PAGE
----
Beef Toppings

Share on FacebookPin on PinterestShare on LinkedInShare on Google+Email this to someonePrint this page

What I had in mind actually is beef pares. This is already my 2nd attempt and my official tagatikim (food taster) thought what I did here is very similar to the one served in our favorite restaurant back home. Still we believe a stronger flavor would do the trick. My guess is star anise. I purposely omit it as we don’t really like too ‘Chinese’ tasting dish but I will definitely stir it in next time. I was also lazy to add in cornstarch to make thicker sauce so for the meantime, I will call this dish simply beef toppings. The hard-boiled egg in the photo? Well, I felt like I wanted to add some in the stew.

1/2 kilo beef brisket
5 tbsp of crushed garlic
1 onion, chopped
1 tbsp of sugar
1/2 cup soy sauce
about 10 pcs of peppercorns, crushed
1 tbsp of sesame oil

Other Toppings:
3 tbsp chopped garlic, fried and crispy
3 tbsp of chopped spring onions
hard-boiled eggs

Add the beef brisket to a casserole of boiling water and scoop out the scum when it floats. Simmer for an hour. Stir in the remaining ingredients, bring to boil and simmer until the beef is tender, adding more water or stock if necessary. This may take longs hours. (Add in the boiled eggs when the beef is almost tender.) Cook until there is little sauce. Pour over hot plain rice alongside steamed vegetables and sprinkle with fried, crispy garlic and chopped spring onions.

Share on FacebookPin on PinterestShare on LinkedInShare on Google+Email this to someonePrint this page
I am not a professional cook. My only claim to having a culinary background is a short stint as my dad’s teen ‘sous chef’ in his carinderia ages ago. Dad ran small eateries since I was a young kid - serving standard ‘turo-turo’ food ranging from the likes of menudo, adobo, pritong isda, dinuguan, binagoongan, bopis, munggo, pinakbet and giniling to merienda fares like goto, ginataan, pancit bihon, halu-halo and saging con yelo.

My father, a farmer in his hometown before working his way to becoming an accountant, definitely influenced my cooking in a lot of ways than I thought. My siblings and I were raised in a backyard full of fruit trees and vegetable garden. We spent weekends and the summer breaks running around with ducks, chickens, goats and pigs. I had wonderful memories of gathering eggs, butchering chickens, selling vegetables and the sweet aroma of preserved fruits. But my love for art led me to a degree in Architecture. Just few months after getting my license, I went abroad and lived independently at age 23. Definitely no maid, no cook, and a totally different food culture. Along the way I met lots of friends and spent what seemed a lifetime learning new tricks and recipes.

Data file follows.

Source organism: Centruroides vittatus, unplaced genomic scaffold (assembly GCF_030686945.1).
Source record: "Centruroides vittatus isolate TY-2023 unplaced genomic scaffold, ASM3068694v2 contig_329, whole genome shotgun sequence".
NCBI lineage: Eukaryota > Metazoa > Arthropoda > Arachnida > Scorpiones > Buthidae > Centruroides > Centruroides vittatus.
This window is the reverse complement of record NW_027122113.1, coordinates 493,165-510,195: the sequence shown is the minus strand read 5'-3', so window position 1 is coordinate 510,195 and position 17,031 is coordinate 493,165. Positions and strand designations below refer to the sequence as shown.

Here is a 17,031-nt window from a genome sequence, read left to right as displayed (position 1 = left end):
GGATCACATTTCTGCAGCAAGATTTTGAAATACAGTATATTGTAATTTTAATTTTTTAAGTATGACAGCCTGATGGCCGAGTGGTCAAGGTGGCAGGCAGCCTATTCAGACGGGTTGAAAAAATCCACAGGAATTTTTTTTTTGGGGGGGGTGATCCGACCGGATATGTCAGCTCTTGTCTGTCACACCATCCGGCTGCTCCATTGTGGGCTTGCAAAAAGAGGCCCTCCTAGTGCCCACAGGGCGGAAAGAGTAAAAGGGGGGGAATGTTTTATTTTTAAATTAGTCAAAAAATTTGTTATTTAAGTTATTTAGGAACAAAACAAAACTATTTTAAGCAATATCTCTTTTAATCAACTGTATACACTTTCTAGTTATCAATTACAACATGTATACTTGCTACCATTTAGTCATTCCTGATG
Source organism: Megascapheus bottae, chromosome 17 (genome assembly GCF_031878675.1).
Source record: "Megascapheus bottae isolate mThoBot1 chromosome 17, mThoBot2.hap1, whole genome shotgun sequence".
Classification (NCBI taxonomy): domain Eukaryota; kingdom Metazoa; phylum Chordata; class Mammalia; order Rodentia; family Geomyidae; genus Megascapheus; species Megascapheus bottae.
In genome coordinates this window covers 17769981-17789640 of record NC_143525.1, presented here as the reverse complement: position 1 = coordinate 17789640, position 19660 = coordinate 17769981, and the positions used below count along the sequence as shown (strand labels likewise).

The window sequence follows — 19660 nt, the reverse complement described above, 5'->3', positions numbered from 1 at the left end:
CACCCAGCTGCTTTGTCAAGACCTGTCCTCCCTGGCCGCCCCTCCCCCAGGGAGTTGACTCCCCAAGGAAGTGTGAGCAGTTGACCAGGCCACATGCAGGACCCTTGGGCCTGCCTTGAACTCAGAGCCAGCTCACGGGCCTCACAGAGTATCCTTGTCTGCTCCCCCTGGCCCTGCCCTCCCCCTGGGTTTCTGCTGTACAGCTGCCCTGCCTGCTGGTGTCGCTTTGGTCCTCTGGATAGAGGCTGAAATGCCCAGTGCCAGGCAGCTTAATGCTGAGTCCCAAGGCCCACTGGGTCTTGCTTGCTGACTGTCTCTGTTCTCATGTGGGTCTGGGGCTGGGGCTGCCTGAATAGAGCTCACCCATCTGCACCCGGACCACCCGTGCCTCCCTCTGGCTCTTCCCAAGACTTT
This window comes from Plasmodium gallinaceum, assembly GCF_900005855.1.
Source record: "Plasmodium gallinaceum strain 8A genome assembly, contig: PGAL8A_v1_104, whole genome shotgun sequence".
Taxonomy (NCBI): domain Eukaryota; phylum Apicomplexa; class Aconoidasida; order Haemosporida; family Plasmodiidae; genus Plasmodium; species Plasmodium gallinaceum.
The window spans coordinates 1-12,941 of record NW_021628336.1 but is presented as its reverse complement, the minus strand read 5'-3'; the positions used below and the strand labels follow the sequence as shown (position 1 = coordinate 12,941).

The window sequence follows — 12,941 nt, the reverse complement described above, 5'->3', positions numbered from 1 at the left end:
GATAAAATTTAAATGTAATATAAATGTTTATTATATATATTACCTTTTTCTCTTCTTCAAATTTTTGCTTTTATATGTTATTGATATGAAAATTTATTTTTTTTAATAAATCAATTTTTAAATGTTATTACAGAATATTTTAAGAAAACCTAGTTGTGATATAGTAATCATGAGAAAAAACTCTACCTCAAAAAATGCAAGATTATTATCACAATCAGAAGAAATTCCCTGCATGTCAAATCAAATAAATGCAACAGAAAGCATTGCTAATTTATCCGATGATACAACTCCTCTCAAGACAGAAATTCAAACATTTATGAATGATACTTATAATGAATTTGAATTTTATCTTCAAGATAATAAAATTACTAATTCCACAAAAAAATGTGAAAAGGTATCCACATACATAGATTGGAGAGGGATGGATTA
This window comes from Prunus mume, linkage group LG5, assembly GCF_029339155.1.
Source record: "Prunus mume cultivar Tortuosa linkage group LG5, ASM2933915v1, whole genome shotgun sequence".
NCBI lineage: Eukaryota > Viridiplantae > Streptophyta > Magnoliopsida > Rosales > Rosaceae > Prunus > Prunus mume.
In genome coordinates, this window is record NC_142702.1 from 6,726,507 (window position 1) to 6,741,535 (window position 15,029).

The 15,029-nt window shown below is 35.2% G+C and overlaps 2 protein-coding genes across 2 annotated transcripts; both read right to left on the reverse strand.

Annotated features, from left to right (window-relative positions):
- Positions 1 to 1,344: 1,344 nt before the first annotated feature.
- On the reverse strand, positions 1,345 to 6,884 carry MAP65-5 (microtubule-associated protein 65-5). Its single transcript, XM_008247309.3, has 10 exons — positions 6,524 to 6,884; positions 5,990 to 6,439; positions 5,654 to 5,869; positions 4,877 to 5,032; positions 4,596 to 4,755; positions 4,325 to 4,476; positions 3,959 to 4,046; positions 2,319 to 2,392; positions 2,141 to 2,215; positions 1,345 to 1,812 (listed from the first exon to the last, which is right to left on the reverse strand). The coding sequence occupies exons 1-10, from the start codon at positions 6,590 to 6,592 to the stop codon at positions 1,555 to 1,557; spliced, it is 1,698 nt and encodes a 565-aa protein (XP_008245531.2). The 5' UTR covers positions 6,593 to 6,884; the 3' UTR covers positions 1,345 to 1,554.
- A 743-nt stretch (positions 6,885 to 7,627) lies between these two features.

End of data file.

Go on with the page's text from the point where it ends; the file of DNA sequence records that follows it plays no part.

Now living in Auckland, I am a work-from-home mum who juggles time between work, fun and family - in pursuit of work-life balance. No matter how busy I am, I love the idea of cooking for my family. My blog chronicles home cooking greatly influenced by life outside my home country from Southeast Asia to Beijing and Auckland. And most of the time, being busy also means easy (sometimes quick), affordable meals.

6 thoughts on “Beef Toppings

  1. hi iska

    just like ces, i will try this, the coming weekend… paborito ko ito sa chowking but im sure yours is tastier. salamat sa recipe.

  2. This reminds me of Beef Brisket/Tendon Noodle Soup fouind in many Chinatowns. They only have one recipe to make such, I think. Many migrants are Cantonese. My suggestion: Tie the Brisket much like you do to a roast chicken. Pan fry it in a casserole up until it turns brown. Set aside and let it rest. Start adding the stock (beef stock) into the casserole and deglaze the bits. In this manner, you will have more ‘beefy’ flavour. Add back the beef, your chosen mirepoix and spices. Boil and let it simmer for 2 hours (depending on the weight of the meat) or just pop it in the oven. Makes a whole lot of diff.

Leave a Reply

Your email address will not be published. Required fields are marked *

You may use these HTML tags and attributes: <a href="" title=""> <abbr title=""> <acronym title=""> <b> <blockquote cite=""> <cite> <code> <del datetime=""> <em> <i> <q cite=""> <strike> <strong>

CommentLuv badge